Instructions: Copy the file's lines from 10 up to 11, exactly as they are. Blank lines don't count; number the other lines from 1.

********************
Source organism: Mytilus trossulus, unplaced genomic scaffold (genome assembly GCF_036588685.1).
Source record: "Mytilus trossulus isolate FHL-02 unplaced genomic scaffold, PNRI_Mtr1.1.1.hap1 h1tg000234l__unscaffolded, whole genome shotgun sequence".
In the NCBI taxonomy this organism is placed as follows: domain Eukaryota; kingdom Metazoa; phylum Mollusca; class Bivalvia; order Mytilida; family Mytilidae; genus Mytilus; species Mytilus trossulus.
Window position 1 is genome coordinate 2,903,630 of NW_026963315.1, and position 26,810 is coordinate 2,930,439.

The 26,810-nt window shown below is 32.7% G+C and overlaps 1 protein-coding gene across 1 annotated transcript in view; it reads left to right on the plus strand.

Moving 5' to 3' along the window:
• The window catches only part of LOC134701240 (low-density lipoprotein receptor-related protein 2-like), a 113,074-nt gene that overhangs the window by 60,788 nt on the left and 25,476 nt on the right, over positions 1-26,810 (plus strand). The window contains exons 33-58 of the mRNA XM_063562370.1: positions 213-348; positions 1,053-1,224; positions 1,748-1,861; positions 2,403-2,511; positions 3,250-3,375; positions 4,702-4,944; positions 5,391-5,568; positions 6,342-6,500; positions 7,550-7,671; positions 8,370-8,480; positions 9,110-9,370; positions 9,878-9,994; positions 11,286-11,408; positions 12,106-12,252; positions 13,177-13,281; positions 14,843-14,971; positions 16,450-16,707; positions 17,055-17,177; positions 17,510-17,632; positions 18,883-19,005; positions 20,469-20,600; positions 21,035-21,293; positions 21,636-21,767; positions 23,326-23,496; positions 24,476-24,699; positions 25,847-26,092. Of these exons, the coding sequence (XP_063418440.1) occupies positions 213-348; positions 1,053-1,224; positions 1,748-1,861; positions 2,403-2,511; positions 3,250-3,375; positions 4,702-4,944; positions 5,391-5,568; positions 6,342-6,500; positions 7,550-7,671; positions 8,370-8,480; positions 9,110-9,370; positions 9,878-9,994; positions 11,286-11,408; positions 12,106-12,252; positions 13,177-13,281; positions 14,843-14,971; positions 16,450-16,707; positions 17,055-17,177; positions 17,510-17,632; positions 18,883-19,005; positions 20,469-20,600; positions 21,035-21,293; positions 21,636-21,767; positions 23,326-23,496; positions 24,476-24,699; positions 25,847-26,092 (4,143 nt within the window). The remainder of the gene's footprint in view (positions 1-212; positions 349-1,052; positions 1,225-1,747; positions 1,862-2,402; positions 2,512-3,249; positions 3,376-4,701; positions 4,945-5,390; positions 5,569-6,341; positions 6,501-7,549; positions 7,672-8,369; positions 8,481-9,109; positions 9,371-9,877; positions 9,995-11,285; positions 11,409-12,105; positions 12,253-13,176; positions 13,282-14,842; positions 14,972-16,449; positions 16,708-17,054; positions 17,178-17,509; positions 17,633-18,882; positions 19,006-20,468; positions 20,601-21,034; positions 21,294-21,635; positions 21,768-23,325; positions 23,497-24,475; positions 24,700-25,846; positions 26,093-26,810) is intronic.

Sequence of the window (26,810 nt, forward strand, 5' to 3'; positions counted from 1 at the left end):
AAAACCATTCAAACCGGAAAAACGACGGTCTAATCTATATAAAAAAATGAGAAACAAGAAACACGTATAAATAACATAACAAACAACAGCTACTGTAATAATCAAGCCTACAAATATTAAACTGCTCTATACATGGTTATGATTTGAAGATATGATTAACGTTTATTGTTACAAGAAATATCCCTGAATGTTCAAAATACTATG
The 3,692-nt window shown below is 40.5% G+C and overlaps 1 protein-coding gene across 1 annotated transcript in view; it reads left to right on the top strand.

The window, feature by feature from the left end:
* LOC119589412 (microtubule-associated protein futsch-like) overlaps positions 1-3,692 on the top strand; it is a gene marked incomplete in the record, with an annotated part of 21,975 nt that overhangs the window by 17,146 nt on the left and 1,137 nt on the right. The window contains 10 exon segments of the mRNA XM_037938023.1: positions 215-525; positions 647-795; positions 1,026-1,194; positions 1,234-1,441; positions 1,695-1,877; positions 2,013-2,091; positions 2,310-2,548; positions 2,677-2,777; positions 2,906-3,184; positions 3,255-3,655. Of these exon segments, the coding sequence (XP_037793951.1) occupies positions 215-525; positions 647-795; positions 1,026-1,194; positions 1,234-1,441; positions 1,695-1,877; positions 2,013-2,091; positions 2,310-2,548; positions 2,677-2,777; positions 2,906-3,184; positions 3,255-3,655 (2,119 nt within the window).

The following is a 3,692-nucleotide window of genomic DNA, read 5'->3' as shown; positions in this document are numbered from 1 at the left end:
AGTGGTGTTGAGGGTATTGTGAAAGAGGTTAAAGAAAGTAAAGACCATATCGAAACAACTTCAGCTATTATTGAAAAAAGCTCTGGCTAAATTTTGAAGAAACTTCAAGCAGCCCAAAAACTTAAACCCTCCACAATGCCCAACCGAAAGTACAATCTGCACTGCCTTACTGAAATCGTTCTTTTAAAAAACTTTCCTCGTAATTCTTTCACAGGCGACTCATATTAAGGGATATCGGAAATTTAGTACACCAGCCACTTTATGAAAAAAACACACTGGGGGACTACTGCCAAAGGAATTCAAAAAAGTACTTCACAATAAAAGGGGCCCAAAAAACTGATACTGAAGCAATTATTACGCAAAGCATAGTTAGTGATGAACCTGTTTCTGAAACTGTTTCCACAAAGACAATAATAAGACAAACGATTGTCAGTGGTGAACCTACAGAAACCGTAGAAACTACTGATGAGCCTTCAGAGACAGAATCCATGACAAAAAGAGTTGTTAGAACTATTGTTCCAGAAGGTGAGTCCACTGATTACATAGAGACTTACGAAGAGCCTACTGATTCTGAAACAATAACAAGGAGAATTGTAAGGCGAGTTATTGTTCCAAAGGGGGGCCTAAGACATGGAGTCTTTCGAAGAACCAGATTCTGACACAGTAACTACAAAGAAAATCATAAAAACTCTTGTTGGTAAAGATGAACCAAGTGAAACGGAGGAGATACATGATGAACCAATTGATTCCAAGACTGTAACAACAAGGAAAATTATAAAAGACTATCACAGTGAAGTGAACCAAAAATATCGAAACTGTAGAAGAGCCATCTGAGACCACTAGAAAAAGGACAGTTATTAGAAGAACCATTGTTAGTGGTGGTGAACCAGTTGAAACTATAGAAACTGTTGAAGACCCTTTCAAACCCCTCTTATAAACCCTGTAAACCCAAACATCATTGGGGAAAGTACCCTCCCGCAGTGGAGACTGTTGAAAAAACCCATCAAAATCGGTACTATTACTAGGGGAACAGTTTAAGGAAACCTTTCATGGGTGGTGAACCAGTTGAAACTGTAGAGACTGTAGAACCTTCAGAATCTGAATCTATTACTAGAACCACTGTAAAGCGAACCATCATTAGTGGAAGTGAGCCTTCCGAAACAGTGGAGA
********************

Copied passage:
The 3,692-nt window shown below is 40.5% G+C and overlaps 1 protein-coding gene across 1 annotated transcript in view; it reads left to right on the top strand.

The window, feature by feature from the left end: